After I married I used an electric typewriter and then in the late 1990’s I got a desktop PC to use. Sometime after moving back to Oklahoma, I moved to laptop computers. In 2009 I did a writing challenge and completed a stage play script on my laptop. I was so proud of that script because it was a completed project. The title of the play was Victory. Shortly after I completed the script (and before I printed it off), my laptop crashed and took my play with it. I wasn’t feeling very victorious. Since then I’ve only completed blog posts and I post those shorty after writing them. I haven’t had any major losses of blog posts. (Knock on wood.) In addition, I’ve come to love external drives.

I’m typing this blog post on my trusty (and old) Toshiba laptop. I’ve had this one since 2012 when my last laptop crashed- which just happened to be right after I started working on my comprehensive final exam paper for my masters degree (and I had less than a week to complete the 20-page exam paper). This one’s pretty banged up. My laptops tend to show wear since I take them with me everywhere.

I still write a lot with pencil/pen and paper despite having laptops. Sometimes you just need to feel pencil on paper. There are lots of tools that writers use today but my laptop is my favorite. We’ve come a long way since Underwood typewriters. I’m glad. Even so, I hope to refurbish that Underwood one day.

Until next time,
Lisa @ Days of Our Lives

Flawless Friday: Weathered- A Worn Bible Equals a Life Well-Weathered

It’s Friday. The photo/blog challenge theme of the day is ‘weathered’. I love these challenges. I’ve told my SIL, Becky, before that we could be given the same ancestor and the same theme and never come up with the same or similar blog post. I love that. I think that’s one of my favorite things about these challenges is seeing where the theme took her versus where it took me. You can read her ‘weathered’ blog post here.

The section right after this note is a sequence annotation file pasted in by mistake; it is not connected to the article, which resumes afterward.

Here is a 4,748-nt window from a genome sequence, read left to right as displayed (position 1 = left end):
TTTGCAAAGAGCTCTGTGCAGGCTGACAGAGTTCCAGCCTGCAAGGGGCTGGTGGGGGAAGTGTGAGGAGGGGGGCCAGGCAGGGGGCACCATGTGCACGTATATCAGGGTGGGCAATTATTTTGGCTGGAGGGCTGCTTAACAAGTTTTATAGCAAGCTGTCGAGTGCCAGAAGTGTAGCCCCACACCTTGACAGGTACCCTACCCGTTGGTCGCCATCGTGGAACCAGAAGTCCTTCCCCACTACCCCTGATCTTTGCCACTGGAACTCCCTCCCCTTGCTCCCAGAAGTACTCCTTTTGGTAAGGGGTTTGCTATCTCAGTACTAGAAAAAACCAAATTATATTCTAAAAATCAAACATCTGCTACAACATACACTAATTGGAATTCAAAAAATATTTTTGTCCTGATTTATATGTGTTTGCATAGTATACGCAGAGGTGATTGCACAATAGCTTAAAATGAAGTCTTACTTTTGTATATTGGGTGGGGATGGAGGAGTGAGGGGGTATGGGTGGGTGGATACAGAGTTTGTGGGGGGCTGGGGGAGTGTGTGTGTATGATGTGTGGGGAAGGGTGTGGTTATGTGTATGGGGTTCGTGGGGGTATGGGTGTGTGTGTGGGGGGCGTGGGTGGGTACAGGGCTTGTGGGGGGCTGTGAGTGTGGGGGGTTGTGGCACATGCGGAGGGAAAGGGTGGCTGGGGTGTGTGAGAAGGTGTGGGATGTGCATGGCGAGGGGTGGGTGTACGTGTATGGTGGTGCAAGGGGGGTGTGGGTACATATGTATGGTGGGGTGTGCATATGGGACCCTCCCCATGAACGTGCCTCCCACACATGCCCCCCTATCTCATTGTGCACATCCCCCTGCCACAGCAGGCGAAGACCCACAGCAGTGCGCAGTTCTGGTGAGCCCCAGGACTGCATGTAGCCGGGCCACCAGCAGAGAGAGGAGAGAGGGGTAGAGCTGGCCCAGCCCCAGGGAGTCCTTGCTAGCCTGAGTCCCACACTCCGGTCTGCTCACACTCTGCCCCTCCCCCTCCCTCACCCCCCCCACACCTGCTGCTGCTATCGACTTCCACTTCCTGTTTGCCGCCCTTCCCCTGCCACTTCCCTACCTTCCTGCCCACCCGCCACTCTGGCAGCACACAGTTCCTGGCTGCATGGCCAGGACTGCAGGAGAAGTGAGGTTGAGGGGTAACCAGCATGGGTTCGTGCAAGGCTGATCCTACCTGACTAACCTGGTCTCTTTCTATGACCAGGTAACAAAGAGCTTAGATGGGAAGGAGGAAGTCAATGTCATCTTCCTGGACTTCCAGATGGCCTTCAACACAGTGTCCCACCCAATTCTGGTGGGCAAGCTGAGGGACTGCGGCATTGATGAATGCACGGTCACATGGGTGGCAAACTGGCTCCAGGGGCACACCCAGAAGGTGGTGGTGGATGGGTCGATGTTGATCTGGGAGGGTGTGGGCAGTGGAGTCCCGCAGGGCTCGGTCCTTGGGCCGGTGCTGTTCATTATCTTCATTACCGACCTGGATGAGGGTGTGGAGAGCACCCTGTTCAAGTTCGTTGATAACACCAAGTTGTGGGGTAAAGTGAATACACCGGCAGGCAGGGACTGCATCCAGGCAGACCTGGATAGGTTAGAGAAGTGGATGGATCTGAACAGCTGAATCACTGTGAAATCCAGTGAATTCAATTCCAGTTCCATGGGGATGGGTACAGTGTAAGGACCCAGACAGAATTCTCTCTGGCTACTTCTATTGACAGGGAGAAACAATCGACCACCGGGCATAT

“Your word is a lamp to my feet and a light to my path.” Psalm 119:105, The Holy Bible

A LIFE WELL-WEATHERED

That’s what I want- a life that is steady in the word of God no matter what life brings me. In the past, a family’s Bible reflected how much time they spent in the word. Today we have digital Bibles and, I confess, that’s mostly what I use now. It’s not the same as my physical Bible, though.


My Bible I received as a gift in anticipation of my high school graduation. My then-pastor, Les OSBURN, gave it to me.

This Bible has seen me through so much and sadly, it doesn’t look worn enough. This Bible was mine when I got married, when I had my children, and through all the many problems life brings. It also saw me through my successes- graduations, births of children, marriages of children, births of grandchildren, a million things that gave me joy in my life. It has been my companion for three decades. It’s well-traveled, having been to almost every state I’ve been to and even went to school with me when I was in high school. This Bible has been chewed on the corners by our puppy. It’s had pages torn and ripped out by my children (and probably a couple of grandchildren). Pages are highlighted, corners folded over- all the highlights of use and study. Lots of things are tucked in there- photographs, church bulletins, sermon notes. There were times in my life that were so scary I’ve gone to sleep with my Bible on my chest and my arms folded across it. It’s been to the hospital with me when I had a brain tumor removed. It’s been pretty much everywhere with me. My Bible should be more weathered than it is. I have purchased new Bibles over the years and now have a digital Bible, but this Bible- this one is mine and the one that I love most.

EDITH’S BIBLE

My great-grandma, Edith HUBBARD, had a Bible. Like me, she lost a son. It is said of her that she read her Bible every single day of her life without fail. When she heard her son had been in a bad car wreck she was down on her knees praying hard for his life right up until the moment they told her he had died. My heart knows why her Bible looks like it does, with no cover and tattered with use. Her Bible and in turn, her life, was well-weathered.



Edith HUBBARD’s Bible

JESSIE’S BIBLE

My granny, Jessie BATES, had a large Bible on her table and also a Bible for reading. I never saw her reading the Bible and I never knew her to go to church. She was a good grandmother. Very loving and kind. She also lost a child. I can’t imagine that a person can go 8 decades without her son and never pray to God for guidance, help, or comfort. Especially while still retaining such a sweet spirit as my granny had.


Jessie BATES’ Bible- reading size.